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Alternaria protection to save green leaf area

Product Update
09.07.2018
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Alternaria infection spreading on the leaf
Potato growers and agronomists are being warned to be on the lookout for signs of Alternaria on heat and drought stressed crops, particularly if any localised thunderstorms bubble up in the heat.

Wimbledon fortnight typically sees the start of Alternaria spray programmes, with growers and agronomists urged to be on the lookout for first signs of infection, reported Syngenta Field Technical Manager, Michael Tait.

“Crops have been under intense heat stress for several weeks and, even with full irrigation programmes, under some degree of moisture stress – which is acknowledged as a pre-cursor for Alternaria infection,” he warned.

“The good news is that the dry conditions have been less conducive for the disease, but wherever the heat triggers flash storms, or there’s a heavy application of water, it creates a microclimate for the pathogen to flourish.”

With the late planting season along with the current check in potato plant growth when temperatures reach over 30°C, growers will need to maintain green leaf area for as long as possible for the crop to bulk up, advocated Michael.

Michael Tait

“Early leaf loss from Alternaria infection will reduce the plants’ ability to generate yield, particularly when there is now little opportunity for compensatory growth.”Predictions of potato shortages – including front page news headlines of threats to UK crisp supplies – could strengthen prices for free-trade processing crops, which reinforces the need to protect potential yield this season.

Alternaria monitoring   

This season Syngenta is continuing to support Alternaria monitoring with NIAB, from tissue samples of infection sources sent in by agronomists and growers from across the UK. Previous years’ of assessment has repeatedly identified the early onset of Alternaria alternata, followed by later infection of A. solani.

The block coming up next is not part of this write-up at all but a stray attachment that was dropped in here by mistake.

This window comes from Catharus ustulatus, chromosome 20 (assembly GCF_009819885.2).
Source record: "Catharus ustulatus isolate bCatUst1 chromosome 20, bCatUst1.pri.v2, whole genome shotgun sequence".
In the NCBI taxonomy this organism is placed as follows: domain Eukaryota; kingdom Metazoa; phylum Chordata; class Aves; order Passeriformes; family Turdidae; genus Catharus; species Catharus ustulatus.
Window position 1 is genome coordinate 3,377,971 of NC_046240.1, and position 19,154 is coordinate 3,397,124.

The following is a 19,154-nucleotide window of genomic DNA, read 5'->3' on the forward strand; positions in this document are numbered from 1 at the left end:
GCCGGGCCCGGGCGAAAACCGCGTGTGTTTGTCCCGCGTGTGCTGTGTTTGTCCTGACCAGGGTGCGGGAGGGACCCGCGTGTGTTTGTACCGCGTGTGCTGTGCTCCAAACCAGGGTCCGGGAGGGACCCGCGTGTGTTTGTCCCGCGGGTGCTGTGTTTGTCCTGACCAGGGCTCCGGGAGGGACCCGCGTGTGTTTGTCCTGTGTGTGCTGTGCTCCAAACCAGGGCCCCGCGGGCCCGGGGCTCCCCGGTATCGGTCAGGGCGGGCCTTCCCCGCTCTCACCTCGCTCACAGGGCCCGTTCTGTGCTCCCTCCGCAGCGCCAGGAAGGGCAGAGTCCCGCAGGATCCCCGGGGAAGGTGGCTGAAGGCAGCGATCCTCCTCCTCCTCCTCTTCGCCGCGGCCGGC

Dr Jane Thomas with NIAB Alternaria video

Watch this video to find out more on the collaborative NIAB and Syngenta Alternaria project, with leading plant pathologist, Dr Jane Thomas

“A better understanding of how the pathogen develops can help with treatment timing and selection,” Michael Tait advised. There is some evidence that early small leaf spots from A. alternata could create leaf damage and entry points for later A. solani – which typically causes far larger lesions and rapid leaf necrosis.

When putting together a fungicide programme that would suggest starting with Amphore Plus that gives strong activity on both Alternaria strains, and then utilising Amistar later in the season to target A. solani.

”At this stage of the season blight still remains an absolute priority for growers, particularly since any infection from the exceptional early-season high pressure could easily bubble up with any rain,” he pointed out.

“Amphore Plus contains the strong leaf blight protection mandipropamid, in easy to use co-formulation with a high rate of difenoconazole for Alternaria protection.”

Michael added that in blight trials at the independent Eurofins site last year, there was a clear beneficial physiological effect of green leaf retention from Amistar applications later in the season, which could prove a useful boost from the Alternaria programme this year too, he suggests.